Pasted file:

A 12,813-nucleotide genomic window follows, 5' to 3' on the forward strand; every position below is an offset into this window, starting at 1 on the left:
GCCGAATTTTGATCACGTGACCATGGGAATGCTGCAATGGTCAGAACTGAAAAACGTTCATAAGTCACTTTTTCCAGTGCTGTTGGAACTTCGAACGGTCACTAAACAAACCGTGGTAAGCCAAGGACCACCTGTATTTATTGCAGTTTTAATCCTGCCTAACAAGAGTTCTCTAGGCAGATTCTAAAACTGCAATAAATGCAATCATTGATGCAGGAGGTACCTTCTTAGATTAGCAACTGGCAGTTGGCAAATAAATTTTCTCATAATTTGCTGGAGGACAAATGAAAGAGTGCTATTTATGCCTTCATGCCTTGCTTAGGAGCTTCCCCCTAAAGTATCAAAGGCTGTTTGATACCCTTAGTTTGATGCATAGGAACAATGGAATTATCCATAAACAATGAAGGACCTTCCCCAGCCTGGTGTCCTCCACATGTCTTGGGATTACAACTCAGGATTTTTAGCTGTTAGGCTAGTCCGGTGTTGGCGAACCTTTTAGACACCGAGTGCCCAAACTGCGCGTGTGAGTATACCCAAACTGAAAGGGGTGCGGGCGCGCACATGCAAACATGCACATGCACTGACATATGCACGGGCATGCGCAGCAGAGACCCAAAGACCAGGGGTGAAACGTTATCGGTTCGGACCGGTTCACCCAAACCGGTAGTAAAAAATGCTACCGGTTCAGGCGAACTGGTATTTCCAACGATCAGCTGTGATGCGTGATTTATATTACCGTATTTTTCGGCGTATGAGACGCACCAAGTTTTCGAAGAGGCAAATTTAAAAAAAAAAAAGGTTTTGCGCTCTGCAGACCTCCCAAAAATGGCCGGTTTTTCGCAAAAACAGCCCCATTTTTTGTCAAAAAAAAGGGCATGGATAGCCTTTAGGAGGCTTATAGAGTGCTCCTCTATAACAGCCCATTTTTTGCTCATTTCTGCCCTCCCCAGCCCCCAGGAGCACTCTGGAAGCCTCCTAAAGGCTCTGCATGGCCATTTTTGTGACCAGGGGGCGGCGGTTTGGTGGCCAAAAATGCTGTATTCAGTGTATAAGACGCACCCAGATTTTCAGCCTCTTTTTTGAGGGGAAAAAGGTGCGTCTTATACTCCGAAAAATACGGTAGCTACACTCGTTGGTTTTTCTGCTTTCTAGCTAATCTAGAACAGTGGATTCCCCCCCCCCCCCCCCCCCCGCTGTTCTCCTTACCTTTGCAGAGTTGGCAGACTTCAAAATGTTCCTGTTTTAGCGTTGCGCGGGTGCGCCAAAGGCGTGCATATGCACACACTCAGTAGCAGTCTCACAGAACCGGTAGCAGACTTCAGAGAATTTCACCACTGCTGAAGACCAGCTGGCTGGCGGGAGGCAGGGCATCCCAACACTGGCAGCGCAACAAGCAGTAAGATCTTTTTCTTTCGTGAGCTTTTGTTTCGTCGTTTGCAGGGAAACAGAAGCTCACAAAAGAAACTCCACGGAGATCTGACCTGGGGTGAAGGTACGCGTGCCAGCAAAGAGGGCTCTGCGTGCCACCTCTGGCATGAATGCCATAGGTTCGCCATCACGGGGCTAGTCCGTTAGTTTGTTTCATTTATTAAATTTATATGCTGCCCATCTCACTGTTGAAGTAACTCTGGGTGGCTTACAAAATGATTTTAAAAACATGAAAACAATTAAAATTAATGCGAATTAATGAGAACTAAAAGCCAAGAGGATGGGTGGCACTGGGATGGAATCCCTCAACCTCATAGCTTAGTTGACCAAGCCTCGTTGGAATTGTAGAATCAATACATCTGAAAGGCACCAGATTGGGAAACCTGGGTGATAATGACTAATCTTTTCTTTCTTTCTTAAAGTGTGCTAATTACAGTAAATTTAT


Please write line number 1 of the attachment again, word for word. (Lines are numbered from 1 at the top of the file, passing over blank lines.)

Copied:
A 12,813-nucleotide genomic window follows, 5' to 3' on the forward strand; every position below is an offset into this window, starting at 1 on the left: